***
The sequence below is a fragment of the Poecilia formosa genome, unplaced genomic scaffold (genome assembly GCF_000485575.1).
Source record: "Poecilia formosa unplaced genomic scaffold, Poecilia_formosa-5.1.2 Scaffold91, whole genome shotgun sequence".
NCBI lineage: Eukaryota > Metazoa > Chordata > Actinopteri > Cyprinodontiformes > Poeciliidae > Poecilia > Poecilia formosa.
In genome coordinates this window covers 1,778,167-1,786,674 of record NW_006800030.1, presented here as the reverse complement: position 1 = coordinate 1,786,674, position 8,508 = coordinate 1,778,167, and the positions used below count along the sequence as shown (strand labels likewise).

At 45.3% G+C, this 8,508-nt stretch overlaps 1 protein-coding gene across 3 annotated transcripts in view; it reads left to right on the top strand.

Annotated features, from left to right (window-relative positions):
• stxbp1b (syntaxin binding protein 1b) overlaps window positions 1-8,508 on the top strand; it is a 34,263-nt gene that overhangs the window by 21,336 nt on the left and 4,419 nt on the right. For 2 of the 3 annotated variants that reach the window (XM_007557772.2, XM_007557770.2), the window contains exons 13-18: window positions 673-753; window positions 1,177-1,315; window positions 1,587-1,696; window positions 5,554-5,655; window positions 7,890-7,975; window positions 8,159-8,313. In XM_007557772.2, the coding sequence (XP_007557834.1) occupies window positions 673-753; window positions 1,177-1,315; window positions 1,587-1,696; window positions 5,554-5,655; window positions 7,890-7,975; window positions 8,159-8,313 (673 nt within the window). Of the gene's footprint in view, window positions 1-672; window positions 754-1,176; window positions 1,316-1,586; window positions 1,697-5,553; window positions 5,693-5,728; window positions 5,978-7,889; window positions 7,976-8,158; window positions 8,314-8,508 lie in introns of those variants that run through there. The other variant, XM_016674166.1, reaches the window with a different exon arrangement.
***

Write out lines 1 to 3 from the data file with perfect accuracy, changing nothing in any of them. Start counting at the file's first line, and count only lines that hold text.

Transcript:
The sequence below is a fragment of the Poecilia formosa genome, unplaced genomic scaffold (genome assembly GCF_000485575.1).
Source record: "Poecilia formosa unplaced genomic scaffold, Poecilia_formosa-5.1.2 Scaffold91, whole genome shotgun sequence".
NCBI lineage: Eukaryota > Metazoa > Chordata > Actinopteri > Cyprinodontiformes > Poeciliidae > Poecilia > Poecilia formosa.